Gretchen Wilson Here For The Party Review

Released 2004.  

BBC Review

Country sales are up, and there's whispers in some quarters that young Gretchen Wilson...

Sue Keogh 2004

Country sales are up, and there's whispers in some quarters that young Gretchen Wilson has a lot to do with it...

Contrary to all those passive, peaches 'n' cream types who regularly burst onto the mainstream country scene, Wilson's a brunette with a defiant stare; the girl next door to the girl-next-door who grew up listening to Back In Black and started swigging beer before the Bush twins got the idea. It was the kind of rough childhood that many country singers would give their enamel-plated white teeth for. Born to a teenage and soon-to-be single Mum, she was raised among the corn fields, pig farms and trailer parks of tiny Pocahontas, Illinois (population 727, apparently). By the time she was fifteen she was living on her own, managing a roughneck joint with a double-barrelled shotgun by her side. So when in the title track ''Here For The Party'', she announces, 'Well, I'm an eight ball-shooting double-fisted drinking son-of-a-gun' you know she's not pretending.

It's this honest approach which is so refreshing, a reminder that the big name female country stars like Martina McBride and Faith Hill have been taking the cheese-with-everything approach for too long, and that since the Dixie Chicks' 2002 release Home the antidotes to all this pop gloss have been few and far between. Indeed the comparisons to the Dixie Chicks are easily made; she's on their old label, Epic, she loves a damn good holler, and leadoff single ''Redneck Woman'' is having a similar impact to that which Wide Open Spaces enjoyed in 1998.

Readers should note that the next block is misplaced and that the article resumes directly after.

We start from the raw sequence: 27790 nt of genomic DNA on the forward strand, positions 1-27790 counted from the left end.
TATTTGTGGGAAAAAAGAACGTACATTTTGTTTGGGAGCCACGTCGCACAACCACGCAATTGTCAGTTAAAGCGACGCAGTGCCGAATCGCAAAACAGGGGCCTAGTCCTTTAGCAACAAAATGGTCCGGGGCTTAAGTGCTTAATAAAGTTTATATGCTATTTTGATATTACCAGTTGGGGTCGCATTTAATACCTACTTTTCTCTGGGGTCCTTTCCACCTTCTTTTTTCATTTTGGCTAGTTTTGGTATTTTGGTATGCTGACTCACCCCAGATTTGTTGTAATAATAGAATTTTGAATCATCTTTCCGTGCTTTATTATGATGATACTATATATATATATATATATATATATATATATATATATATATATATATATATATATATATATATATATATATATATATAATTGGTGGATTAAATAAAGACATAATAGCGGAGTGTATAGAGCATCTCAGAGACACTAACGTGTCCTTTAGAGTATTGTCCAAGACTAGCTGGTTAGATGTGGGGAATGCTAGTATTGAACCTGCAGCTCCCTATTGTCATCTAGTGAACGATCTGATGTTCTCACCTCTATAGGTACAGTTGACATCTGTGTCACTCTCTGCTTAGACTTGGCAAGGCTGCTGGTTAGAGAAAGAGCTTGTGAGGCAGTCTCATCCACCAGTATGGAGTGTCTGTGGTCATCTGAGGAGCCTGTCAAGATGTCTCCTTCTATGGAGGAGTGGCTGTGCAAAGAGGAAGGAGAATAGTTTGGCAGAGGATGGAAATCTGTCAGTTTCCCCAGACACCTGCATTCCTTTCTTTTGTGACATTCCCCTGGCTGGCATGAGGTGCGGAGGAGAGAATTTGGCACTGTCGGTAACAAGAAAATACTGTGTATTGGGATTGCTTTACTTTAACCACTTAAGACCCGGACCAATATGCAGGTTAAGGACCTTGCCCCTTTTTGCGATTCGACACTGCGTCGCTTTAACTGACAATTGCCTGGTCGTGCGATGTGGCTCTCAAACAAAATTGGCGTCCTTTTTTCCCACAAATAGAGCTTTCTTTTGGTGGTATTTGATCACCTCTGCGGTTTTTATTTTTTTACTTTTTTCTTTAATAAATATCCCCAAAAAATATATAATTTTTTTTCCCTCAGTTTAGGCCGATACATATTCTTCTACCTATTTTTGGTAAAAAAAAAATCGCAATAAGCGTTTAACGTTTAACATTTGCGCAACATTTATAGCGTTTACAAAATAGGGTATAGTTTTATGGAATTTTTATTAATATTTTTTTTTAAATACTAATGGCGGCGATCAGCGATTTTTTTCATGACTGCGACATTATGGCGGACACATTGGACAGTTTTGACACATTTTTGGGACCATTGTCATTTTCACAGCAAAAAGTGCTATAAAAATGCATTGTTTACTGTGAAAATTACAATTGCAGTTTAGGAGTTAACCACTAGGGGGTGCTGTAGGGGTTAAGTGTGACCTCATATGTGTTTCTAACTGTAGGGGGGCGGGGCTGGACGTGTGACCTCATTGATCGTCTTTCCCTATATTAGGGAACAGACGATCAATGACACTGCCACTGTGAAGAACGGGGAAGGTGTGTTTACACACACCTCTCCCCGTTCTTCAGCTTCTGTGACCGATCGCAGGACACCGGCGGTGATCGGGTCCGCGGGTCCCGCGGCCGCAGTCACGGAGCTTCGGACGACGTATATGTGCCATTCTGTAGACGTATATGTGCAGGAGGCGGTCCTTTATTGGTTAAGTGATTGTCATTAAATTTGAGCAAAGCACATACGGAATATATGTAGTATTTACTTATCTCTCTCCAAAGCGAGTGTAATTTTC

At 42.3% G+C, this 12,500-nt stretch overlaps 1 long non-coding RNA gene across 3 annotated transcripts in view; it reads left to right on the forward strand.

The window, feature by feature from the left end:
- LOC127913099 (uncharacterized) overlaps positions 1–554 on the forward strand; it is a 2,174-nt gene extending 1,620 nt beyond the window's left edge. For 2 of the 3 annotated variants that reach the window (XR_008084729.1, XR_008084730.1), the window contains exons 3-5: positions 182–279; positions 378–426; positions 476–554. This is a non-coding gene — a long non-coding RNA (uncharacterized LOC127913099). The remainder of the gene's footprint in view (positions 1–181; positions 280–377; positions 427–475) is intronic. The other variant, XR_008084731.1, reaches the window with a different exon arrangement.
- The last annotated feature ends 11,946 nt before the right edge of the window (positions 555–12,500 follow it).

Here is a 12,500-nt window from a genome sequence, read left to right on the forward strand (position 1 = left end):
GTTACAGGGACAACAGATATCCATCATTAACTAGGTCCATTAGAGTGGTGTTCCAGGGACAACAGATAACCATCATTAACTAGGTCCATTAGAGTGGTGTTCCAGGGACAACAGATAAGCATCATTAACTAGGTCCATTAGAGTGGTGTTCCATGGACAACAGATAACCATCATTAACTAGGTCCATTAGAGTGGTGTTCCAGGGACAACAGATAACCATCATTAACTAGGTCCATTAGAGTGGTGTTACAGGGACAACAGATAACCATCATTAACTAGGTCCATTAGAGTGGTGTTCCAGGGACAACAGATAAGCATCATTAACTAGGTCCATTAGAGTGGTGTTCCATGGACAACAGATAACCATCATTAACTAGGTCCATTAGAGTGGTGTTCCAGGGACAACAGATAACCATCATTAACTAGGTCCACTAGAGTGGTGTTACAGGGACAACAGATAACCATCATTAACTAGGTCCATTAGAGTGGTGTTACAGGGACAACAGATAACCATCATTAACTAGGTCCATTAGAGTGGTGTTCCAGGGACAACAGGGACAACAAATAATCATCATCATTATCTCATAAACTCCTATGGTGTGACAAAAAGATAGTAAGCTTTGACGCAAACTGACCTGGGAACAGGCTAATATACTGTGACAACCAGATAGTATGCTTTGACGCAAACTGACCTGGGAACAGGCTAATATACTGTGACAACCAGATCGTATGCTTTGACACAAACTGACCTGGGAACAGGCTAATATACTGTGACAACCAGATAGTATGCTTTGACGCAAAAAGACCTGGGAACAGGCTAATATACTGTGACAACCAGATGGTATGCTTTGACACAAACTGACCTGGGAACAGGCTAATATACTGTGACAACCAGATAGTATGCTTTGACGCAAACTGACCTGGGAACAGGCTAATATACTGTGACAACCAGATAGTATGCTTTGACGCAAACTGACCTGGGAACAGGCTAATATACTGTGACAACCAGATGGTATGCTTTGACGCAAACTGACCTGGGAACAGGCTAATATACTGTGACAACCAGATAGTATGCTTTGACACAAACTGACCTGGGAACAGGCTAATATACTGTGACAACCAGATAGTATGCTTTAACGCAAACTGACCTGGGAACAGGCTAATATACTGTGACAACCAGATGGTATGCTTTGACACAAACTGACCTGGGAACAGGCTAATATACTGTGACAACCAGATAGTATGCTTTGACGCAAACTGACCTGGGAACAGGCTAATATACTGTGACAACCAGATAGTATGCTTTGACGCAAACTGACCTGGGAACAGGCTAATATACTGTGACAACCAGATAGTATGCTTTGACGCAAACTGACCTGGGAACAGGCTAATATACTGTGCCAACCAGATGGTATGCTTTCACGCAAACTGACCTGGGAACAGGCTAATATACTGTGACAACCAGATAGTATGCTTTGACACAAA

This song has made Wilson the fastest artist to crack the Top 20 with a debut single since 1996, when LeAnn Rimes released ''Blue''. Pure honky tonk, the fun lyrics boast that she's the kind of broad who keeps her Christmas lights on all year round and prefers Wal-Mart undies to Victoria's Secret, and the host of goodtime gals in the background roar 'hell yeah!' in encouragement. Über-redneck Toby Keith must have wet his pants when he first heard it. Well, he invited her on to his tour as a support act anyway.

Produced by Mark Wright (Lee Ann Womack, Brooks & Dunn, Clint Black), the rest of the album is peppered with vigorous tales of cheatin', drinkin' and all round hell raisin', with just the occasional heartfelt ballad for balance. ''Chariot'' is slightly odd though; starting out as a powerful bluesy number with a rumbling bass line and exuberant piano, it soon completely over-eggs the pudding with all the gospel vocals, rapping, and fake hip-hop scratching. Ouch.

The twangy swagger of closing track ''Pocahontas Proud'' sees Wilson boasting, 'I'm the biggest thing that ever came from my home town/ And I'll be damned if I'm gonna let em down'. This lack of humility is rarely found in young female country singers and is to be applauded. Let's hope she lives up to her promise...

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